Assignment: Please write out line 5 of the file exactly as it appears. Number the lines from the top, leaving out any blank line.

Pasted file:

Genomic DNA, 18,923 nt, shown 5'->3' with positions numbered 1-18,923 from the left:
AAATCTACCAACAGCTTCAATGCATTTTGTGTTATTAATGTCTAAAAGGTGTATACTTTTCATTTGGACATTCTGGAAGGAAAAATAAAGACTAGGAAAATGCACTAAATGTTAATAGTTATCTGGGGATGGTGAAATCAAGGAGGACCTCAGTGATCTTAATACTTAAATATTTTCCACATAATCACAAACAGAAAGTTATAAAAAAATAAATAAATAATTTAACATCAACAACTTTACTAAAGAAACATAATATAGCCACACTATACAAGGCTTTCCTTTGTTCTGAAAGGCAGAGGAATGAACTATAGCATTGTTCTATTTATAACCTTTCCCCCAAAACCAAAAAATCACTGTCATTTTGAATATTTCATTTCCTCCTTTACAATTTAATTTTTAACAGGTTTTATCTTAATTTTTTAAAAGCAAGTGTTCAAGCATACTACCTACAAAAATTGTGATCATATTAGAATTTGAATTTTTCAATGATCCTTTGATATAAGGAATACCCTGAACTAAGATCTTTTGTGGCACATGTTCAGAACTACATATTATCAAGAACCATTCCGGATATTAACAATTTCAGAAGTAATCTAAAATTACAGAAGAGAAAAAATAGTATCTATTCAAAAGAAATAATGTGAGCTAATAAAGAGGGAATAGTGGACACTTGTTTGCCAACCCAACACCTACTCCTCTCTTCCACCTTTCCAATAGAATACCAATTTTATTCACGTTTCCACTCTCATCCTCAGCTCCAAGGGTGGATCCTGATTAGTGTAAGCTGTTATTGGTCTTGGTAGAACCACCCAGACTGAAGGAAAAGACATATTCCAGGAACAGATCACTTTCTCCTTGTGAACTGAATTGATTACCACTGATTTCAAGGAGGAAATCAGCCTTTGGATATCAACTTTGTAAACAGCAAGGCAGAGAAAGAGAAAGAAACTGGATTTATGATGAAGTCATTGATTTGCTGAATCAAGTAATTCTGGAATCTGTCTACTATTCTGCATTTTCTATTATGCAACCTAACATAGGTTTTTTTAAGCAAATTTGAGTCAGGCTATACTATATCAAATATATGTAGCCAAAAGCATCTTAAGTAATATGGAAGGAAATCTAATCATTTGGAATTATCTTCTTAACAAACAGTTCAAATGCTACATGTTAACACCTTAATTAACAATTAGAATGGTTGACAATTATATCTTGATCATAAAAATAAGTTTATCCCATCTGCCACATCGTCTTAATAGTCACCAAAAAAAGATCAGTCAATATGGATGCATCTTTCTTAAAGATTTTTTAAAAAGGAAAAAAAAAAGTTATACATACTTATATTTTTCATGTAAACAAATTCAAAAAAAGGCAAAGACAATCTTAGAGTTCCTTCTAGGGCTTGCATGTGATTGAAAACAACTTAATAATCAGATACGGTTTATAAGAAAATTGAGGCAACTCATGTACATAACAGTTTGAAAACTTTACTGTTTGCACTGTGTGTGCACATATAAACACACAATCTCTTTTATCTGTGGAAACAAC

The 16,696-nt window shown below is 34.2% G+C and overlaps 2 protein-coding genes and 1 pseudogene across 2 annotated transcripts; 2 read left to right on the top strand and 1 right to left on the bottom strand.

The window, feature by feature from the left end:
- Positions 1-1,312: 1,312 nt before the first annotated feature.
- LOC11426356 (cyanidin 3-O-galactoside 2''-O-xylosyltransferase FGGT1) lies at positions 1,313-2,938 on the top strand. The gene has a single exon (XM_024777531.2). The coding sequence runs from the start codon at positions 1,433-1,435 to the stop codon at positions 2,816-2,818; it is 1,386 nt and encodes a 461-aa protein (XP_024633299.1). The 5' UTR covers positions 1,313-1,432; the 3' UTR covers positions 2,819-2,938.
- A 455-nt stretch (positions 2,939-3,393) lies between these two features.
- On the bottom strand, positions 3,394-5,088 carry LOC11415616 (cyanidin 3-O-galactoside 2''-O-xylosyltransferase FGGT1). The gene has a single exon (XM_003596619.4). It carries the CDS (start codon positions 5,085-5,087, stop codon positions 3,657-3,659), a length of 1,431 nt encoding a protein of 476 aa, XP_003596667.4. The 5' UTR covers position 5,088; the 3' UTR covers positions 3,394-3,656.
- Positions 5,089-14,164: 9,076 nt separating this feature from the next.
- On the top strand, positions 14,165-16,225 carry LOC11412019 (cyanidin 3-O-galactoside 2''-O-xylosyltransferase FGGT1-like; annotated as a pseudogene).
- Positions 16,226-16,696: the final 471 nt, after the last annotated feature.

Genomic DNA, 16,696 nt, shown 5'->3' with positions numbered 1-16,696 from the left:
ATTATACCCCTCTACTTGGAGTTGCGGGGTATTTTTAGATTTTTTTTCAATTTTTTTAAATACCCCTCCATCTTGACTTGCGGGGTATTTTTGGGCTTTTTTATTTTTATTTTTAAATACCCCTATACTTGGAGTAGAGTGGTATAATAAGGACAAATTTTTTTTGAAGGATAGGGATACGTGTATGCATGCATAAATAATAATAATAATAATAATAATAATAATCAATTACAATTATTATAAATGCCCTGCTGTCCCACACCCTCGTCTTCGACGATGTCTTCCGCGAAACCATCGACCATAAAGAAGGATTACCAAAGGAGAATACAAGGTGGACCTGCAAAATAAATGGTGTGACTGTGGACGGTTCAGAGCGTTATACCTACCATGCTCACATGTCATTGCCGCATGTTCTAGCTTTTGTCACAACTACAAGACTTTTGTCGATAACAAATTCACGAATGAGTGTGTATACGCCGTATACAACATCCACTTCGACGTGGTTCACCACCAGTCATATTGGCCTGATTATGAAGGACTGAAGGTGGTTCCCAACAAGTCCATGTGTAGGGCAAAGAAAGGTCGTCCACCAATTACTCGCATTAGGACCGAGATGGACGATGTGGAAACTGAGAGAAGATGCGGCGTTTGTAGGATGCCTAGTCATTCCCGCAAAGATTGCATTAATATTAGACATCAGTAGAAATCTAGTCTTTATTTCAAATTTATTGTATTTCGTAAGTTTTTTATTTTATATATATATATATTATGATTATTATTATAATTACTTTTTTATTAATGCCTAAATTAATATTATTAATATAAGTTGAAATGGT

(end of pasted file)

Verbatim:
- Positions 1-1,312: 1,312 nt before the first annotated feature.